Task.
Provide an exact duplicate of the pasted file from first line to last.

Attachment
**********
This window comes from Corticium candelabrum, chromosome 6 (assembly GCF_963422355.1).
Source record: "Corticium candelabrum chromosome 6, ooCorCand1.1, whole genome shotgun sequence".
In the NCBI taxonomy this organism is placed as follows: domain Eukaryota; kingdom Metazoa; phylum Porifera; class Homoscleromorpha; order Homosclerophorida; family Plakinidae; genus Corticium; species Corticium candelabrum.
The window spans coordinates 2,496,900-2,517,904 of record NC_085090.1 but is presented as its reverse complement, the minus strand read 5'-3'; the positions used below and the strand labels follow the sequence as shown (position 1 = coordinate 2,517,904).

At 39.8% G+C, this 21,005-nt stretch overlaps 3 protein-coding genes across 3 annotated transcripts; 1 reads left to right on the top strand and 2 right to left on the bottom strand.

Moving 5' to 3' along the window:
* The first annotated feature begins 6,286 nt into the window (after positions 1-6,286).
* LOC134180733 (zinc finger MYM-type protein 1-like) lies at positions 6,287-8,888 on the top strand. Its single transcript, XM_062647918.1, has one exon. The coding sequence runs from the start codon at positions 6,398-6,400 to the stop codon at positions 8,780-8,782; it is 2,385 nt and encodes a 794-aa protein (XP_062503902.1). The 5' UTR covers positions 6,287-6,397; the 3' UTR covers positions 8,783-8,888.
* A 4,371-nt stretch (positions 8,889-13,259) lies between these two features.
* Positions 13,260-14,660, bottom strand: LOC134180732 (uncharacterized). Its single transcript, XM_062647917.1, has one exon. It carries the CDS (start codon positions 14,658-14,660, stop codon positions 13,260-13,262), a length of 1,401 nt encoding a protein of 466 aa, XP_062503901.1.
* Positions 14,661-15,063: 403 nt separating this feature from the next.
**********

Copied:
This window comes from Corticium candelabrum, chromosome 6 (assembly GCF_963422355.1).
Source record: "Corticium candelabrum chromosome 6, ooCorCand1.1, whole genome shotgun sequence".
In the NCBI taxonomy this organism is placed as follows: domain Eukaryota; kingdom Metazoa; phylum Porifera; class Homoscleromorpha; order Homosclerophorida; family Plakinidae; genus Corticium; species Corticium candelabrum.
The window spans coordinates 2,496,900-2,517,904 of record NC_085090.1 but is presented as its reverse complement, the minus strand read 5'-3'; the positions used below and the strand labels follow the sequence as shown (position 1 = coordinate 2,517,904).

At 39.8% G+C, this 21,005-nt stretch overlaps 3 protein-coding genes across 3 annotated transcripts; 1 reads left to right on the top strand and 2 right to left on the bottom strand.

Moving 5' to 3' along the window:
* The first annotated feature begins 6,286 nt into the window (after positions 1-6,286).
* LOC134180733 (zinc finger MYM-type protein 1-like) lies at positions 6,287-8,888 on the top strand. Its single transcript, XM_062647918.1, has one exon. The coding sequence runs from the start codon at positions 6,398-6,400 to the stop codon at positions 8,780-8,782; it is 2,385 nt and encodes a 794-aa protein (XP_062503902.1). The 5' UTR covers positions 6,287-6,397; the 3' UTR covers positions 8,783-8,888.
* A 4,371-nt stretch (positions 8,889-13,259) lies between these two features.
* Positions 13,260-14,660, bottom strand: LOC134180732 (uncharacterized). Its single transcript, XM_062647917.1, has one exon. It carries the CDS (start codon positions 14,658-14,660, stop codon positions 13,260-13,262), a length of 1,401 nt encoding a protein of 466 aa, XP_062503901.1.
* Positions 14,661-15,063: 403 nt separating this feature from the next.